Not in Chitral, please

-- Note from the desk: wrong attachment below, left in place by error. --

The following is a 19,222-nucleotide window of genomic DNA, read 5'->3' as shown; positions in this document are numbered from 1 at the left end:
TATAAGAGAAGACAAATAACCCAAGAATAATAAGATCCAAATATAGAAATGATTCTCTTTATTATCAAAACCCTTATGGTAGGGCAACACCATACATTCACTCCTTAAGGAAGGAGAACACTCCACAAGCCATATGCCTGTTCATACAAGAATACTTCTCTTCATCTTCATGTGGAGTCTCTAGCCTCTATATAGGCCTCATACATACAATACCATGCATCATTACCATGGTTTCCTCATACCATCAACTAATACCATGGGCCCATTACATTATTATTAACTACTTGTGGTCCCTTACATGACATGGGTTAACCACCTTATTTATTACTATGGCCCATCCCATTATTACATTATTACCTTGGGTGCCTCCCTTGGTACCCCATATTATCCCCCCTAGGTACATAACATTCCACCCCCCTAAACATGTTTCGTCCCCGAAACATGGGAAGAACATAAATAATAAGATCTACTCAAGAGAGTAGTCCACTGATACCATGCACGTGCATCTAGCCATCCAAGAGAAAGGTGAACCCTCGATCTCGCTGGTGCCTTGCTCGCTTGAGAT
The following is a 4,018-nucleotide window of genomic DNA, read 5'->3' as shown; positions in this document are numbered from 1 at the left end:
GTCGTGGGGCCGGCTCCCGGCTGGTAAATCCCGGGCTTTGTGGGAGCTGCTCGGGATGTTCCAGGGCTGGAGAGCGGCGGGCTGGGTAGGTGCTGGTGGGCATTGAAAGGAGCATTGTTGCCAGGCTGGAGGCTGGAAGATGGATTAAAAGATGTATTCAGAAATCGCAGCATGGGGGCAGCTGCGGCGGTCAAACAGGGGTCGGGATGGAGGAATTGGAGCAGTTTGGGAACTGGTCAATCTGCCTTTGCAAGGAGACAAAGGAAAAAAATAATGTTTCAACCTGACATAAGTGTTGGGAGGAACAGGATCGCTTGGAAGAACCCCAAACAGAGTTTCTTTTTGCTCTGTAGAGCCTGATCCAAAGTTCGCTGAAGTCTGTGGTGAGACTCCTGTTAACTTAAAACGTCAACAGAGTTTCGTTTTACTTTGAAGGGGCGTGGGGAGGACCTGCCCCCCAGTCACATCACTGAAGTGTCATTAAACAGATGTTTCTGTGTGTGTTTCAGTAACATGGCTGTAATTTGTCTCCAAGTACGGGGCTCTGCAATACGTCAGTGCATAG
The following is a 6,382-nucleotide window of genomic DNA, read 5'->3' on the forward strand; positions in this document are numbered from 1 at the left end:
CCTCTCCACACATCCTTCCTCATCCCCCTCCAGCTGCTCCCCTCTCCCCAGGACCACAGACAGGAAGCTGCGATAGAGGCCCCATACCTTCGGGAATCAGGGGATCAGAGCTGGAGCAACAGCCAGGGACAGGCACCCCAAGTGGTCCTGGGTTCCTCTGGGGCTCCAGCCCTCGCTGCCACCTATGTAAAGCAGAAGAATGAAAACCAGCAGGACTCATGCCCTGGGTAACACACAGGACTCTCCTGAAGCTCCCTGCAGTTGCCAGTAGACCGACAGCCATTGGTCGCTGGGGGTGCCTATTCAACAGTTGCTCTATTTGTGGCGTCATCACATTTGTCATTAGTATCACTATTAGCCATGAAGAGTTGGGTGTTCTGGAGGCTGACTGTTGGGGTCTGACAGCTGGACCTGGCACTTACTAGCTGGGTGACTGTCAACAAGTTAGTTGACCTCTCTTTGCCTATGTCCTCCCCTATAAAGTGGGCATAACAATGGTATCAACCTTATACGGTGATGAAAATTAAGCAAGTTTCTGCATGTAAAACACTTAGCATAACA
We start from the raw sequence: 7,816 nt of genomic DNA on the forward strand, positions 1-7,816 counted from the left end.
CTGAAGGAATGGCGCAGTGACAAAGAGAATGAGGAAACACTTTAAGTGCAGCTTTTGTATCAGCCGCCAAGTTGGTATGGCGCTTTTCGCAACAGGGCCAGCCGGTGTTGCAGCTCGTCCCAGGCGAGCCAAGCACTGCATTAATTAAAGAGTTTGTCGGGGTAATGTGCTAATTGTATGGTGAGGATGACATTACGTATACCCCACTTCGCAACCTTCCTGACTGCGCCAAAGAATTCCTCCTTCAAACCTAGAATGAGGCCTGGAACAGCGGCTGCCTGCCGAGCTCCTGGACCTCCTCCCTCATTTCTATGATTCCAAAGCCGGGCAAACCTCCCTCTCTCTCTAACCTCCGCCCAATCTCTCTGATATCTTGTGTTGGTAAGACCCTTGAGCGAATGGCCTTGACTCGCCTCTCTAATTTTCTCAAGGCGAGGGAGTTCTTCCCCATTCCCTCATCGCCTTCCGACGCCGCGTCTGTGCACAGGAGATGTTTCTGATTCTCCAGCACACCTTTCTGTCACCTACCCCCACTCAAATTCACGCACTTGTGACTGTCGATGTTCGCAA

By Maureen Lines [caption id="attachment_1787" align="alignleft" width="260" caption="Maureen Lines"][/caption] “When your work is in Chitral, why do you have your office in Peshawar?” Reasonable enough question, especially coming from a foreigner or even a Peshawarite. A Chitrali, perhaps, might have some understanding. My Chitrali driver, Afzal, rented out to me an itty bitty house on the edge of his compound. It had two very small rooms, a latrine and a postage stamp sized garden. One room had plastic  sheets holding up the ceiling and in the middle of the floor was a small kerosene stove. The other room, larger and more strongly built, became my bedroom. Save the Children donated me a metal filing cabinet, metal shelving, a desk and a bench which I still have. Afzal gave me a couple of chairs and his teenage daughter became my filing clerk and accountant. I was in business. I had no phone, no typewriter (this was before the days of the internet) or fax machine, but I was definitely in business. In the evenings, I enjoyed sitting outside on the small scrap of cement edging the grass, watching the sun’s last rays on the mountain ridges. There was, however, one slight problem — scorpions! They were both very big and numerous. Every night, we had the scorpion patrol. Afzal would bring down his brother or sons and they would hose down the mud brick walls and the cement path. For two winters and one summer, I ‘enjoyed’ my office, albeit in the winter I had to share the filing cabinet with a nest of mice. But, when one early summer’s day, I came in from outside and a large green snake slithered from the roof over my shoulder, I called it quits. All was not lost as Afzal rented me a small house inside his compound; some time later, I bought a computer and installed a telephone but… the lack of electricity, the overloaded telephone network, the deterioration and unreliability of PIA and the Lowari closing every December until spring, made running an office very difficult. In the year, 2010, after my mother died and I sold our modest house in the UK, I rented a property in University Town, Peshawar, for the express purpose of having a viable office at last. Although my home has always been Birr, I could no longer put up with the constant difficulties and irregularities of running my office, which constantly afflicted the Chorales. They are, to quote their own words, second class citizens. A few bureaucrats, whom I know, will respond quickly to an SOS, if it is in their power to do so, but why should people live on an emergency basis? At the moment the telephones do not work, now DSL can be added to the list, electricity can be off for weeks at a time, so mobiles are useless as are the wireless loop. Some years, there have been water shortages. (There are now promises of power stations and water projects.) Floods also take their toll on agricultural land, property and lives. If all this was not enough, if one wishes to escape down country, one has to negotiate either the Lowari Pass or the unfinished tunnel. Ah, the tunnel, that famous or should I say notorious tunnel! Those people who do not know me or who are just plain idiots (in the same way hostile fools say I wish to keep the Kalash in the stone age), say that I do not wish for Chitral to be put on the map and that I am against the tunnel. No, I am not against the tunnel, I am against the stupidity of the engineers who chose that exact location, the enormous amount of money spent (and wasted) and the length of time it has taken. No country in Europe would allow the tunnel to remain in its present appalling condition. There is still no lighting. Water, although less than last year, when my vehicle rode through huge troughs, is still dripping from the roof and making large pools. The tunnel entrance on the Dir side has a very visible earthquake fault showing on its rounded arch. That and water sediment led one American geologist to tell me, many years ago, that the tunnel was not a viable proposition. On the Chitral side its location at Zirrat defies all logic. Already a number of scouts lost their lives in an avalanche a few years back: an engineer, some buildings and equipment were swept away by floods on another occasion. Eventually, someone realised that maybe it was not such a good location, especially as it was still in the zone of heavy snow. When vehicles came out of the tunnel, immediately they were bogged down. Now wisdom has prevailed and another entrance has been built lower down, beyond the area of heavy snowfall. It is hoped that the Provincial government will make this project a priority and forget the endless environmental degrading flyovers.–Dawn  ]]>

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